Figure 4: Example model showing PID controller used in goal-seek analysis

Another example shown in Figure 5 is also a common application in gas turbine fluid systems. Here, a feed forward controller is regulating the position of pressure relief value based on upstream pressure. This example shows the powerful options available in Flow Simulator to define any complex control logic using python scripting.

Figure 5: Feed forward controller used in designing of Thermo fluid system model

Probabilistic Analysis of Thermo Fluid System Design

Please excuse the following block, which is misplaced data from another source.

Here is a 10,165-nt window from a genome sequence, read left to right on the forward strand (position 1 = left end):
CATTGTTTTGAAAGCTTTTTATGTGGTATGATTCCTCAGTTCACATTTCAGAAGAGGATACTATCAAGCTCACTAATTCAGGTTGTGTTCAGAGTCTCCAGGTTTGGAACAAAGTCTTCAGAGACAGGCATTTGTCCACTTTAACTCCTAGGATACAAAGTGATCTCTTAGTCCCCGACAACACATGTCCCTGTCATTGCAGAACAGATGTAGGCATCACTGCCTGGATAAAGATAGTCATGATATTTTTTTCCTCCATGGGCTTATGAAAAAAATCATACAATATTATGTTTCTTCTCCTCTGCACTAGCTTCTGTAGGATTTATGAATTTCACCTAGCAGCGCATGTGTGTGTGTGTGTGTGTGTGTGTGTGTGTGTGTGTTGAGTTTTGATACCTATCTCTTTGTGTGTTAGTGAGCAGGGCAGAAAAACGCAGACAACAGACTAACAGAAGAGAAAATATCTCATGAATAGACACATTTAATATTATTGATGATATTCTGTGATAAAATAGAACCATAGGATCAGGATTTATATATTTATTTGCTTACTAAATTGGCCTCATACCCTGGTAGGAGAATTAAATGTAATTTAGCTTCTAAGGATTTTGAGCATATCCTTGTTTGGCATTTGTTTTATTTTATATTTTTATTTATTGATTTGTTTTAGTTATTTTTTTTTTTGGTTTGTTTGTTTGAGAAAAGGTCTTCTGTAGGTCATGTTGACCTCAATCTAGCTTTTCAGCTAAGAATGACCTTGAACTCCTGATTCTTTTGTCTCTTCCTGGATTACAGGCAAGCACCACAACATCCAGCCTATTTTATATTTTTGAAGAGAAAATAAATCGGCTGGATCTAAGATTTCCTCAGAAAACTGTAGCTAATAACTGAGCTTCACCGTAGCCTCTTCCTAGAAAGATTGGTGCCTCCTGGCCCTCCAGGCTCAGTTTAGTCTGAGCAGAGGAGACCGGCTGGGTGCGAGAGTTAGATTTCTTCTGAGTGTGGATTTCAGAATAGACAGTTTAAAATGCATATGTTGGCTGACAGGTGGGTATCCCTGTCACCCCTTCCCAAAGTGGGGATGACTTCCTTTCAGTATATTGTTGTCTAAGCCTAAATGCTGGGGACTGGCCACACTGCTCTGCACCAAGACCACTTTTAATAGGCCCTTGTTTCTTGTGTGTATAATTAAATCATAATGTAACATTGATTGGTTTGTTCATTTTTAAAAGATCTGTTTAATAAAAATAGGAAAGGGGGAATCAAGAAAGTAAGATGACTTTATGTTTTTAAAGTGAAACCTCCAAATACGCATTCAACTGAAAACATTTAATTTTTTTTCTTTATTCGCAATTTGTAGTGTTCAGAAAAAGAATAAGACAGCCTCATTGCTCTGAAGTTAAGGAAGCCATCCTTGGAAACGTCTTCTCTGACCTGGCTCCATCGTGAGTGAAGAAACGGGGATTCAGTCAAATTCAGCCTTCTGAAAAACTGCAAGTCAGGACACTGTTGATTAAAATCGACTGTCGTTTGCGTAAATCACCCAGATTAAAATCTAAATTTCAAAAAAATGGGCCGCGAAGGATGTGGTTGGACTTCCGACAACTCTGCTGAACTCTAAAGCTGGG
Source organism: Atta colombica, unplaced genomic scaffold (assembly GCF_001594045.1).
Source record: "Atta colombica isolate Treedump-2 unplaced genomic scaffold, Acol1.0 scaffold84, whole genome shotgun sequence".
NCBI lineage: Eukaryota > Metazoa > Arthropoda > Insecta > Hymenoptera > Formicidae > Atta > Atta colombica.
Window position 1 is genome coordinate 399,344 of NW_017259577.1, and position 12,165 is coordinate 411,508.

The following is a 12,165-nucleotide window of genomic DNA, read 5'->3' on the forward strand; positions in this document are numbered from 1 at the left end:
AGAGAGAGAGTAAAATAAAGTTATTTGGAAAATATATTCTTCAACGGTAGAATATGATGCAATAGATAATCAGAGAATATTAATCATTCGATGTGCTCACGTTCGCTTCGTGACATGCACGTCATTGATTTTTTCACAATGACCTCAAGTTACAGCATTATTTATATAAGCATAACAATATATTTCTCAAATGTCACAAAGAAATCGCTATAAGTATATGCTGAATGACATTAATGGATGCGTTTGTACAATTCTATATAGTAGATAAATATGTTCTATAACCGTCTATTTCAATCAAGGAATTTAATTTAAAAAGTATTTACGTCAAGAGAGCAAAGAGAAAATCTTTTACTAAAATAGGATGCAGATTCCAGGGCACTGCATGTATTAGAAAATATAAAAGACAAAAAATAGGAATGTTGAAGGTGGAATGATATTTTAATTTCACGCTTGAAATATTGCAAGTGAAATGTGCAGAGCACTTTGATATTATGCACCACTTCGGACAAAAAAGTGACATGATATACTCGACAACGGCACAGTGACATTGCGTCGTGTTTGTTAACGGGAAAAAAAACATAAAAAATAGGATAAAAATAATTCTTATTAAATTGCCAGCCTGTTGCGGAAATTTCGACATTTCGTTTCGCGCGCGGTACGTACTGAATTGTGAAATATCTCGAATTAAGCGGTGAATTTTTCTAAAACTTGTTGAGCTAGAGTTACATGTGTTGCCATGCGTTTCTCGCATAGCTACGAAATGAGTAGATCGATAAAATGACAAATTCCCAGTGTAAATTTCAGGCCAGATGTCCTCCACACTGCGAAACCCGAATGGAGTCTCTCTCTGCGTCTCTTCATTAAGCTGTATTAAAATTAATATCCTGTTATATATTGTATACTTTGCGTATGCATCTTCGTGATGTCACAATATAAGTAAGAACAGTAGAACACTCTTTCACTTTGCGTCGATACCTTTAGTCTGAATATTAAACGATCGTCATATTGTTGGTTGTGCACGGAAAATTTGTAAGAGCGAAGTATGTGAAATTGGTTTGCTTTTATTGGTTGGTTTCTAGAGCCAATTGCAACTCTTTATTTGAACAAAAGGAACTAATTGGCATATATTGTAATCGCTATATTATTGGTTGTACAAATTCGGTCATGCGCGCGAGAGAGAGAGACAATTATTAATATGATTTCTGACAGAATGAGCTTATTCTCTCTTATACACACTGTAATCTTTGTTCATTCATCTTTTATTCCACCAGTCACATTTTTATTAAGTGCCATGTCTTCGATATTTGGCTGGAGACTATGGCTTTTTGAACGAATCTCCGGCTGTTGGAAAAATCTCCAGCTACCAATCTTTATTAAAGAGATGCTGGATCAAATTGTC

Probabilistic analysis is one of the most important elements in the design and optimization of Thermo fluid systems. Generally, experimentation on a prototype of the actual Thermo fluid systems is very expensive and time consuming. One must depend on simulation based on a model of the given system to obtain the desired information on the system behavior under different conditions. A one-to-one correspondence is established between the model and the physical system by validation of the model. Then the results obtained from a simulation of the model are indicative of the behavior of the actual system. Simulation can be used to 1. Evaluate different designs for selection of an acceptable design 2. Study system behavior under off-design conditions 3. Determine safety limits for the system 4. Determine effects of different design variables for optimization 5. Improve or modify existing systems 6. Investigate sensitivity of the design to different variables